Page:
King, Stephen. Finders Keepers.

NY: Scribner, 2015.

This is a sequel to King’s first detective novel in the classic style, Mr. Mercedes, and it’s not only set in the same anonymous Midwestern city, its events begin with the same 2009 massacre-by-automobile at the job fair. This time, the victim on whom we focus is Tom Saubers, a husband and father who was laid off and is becoming desperate to find work. He survives being run over by the Mercedes but it takes several years for his injuries to heal, and the stress of all this nearly causes him and his wife to divorce. But his young son, Pete, has found a way to ease the family’s money woes.


Morton, Kate. The Lake House.

NY: Simon & Schuster, 2015.

I’ve been aware of Morton as an author of well-received romantic novels, but those usually aren’t my thing, so I hadn’t actually read any of her books — until this one, which was recommended by several friends who knew my tastes. And it is, in fact, very, very good indeed. In fact, it’s an amazing piece of work.


Cornwell, Bernard. Warriors of the Storm.

NY: HarperCollins, 2016.

Cornwell has been following known history pretty closely in his excellent series about the gradual making of England in the 8th century, but there are lots of natural gaps and lulls in that history, so this ninth installment is almost entirely fictional for a change.


Griffith, Nicola. Stay.

NY: Random House, 2002.

This is the second novel about Aud Torvingen, six-foot-tall Atlanta ex-cop, private investigator, self-defense and martial arts expert, new multimillionaire by inheritance, Lesbian, and experienced killer (“violence is a tool like any other”), whom we first met in The Blue Place. And it’s a doozie.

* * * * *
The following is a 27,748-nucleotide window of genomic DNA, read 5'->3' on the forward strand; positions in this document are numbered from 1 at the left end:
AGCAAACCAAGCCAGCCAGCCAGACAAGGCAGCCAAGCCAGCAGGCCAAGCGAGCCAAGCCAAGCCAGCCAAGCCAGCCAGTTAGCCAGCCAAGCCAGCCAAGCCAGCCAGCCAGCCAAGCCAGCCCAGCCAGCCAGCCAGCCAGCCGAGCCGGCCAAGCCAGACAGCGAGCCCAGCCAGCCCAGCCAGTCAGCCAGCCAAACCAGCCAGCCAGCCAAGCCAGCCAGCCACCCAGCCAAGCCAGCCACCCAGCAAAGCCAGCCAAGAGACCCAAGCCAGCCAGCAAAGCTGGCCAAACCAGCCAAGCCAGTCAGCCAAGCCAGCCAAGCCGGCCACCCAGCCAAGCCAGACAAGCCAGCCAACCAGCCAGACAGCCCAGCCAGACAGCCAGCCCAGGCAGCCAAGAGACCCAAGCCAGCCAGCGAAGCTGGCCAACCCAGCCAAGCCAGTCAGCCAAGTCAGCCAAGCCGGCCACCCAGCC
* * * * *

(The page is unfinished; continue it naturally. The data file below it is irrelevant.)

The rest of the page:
Published in: on 22 August 2016 at 4:16 am  Leave a Comment  
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Edmondson, Elizabeth. A Question of Inheritance.

Seattle: Thomas & Mercer, 2015.

This is the second in the author’s “Very English Mystery” series, set in the early 1950s in Britain and featuring semi-retired Secret Service agent Hugo Hawksworth, his adolescent sister, and Frey Wryton, all of them residents of Selchester Castle, a huge old place with a medieval core, but still in very good condition.


Appel, Allen. Till the End of Time.

NY: Doubleday, 1990.

The third book of this excellent time-travel trilogy — which turned out not be the last in what became a series, though it certainly felt like it at the time — puts Alex Balfour in the thick of World War II in the Pacific, beginning with Pearl Harbor and ending with ground zero at Hiroshima.


Crais, Robert. Stalking the Angel.

NY: Bantam Books, 1989.

The Elvis Cole/Joe Pike private eye novels have been called “smart guy noir” and that’s certainly the case in this second installment in the series. Elvis is definitely an oddball, with an office that sports a Mickey Mouse phone, a Pinocchio wall clock (the eyes move; “You go to the Pinkertons, they don’t have a clock like that”), a figurine of Jiminy Cricket, and a Spiderman coffee mug.


Edmondson, Elizabeth. A Man of Some Repute.

Seattle: Thomas & Mercer, 2015.

It’s always nice to discover a new mystery author and a new set of interesting characters living in a new setting. Edmondson has produced eight previous novels but this appears to be her first sort-of detective story, set in the early days of the Cold War.

So it’s 1953 in darkest England and Hugo Hawksworth is reporting for duty to the secret government department for which he works in a small town four hours from London.


Crais, Robert. The Monkey’s Raincoat.

NY: Bantam Books, 1987.

This is the first of the long-running Elvis Cole/Joe Pike detective stories and it’s a good starting place, too. Cole is a thirty-five-year-old Vietnam vet with a strong background in martial arts, a quirky personality, a taste for kitsch, and a sometimes peculiar sense of humor. He’s been a PI for eight years in partnership with Joe Pike, a highly laconic and extremely dangerous mercenary soldier.


King, Stephen. Mr. Mercedes.

NY: Scribner, 2014.

King has written a huge number of novels over the years, and while many of them are first-rate writing, most of them also are simply not to my taste. I don’t do horror, really, or stories about the supernatural. But this one is a considerable departure in that regard — except for the horror that people in the real world visit upon one other.


Published in: on 7 August 2016 at 3:05 am  Leave a Comment  
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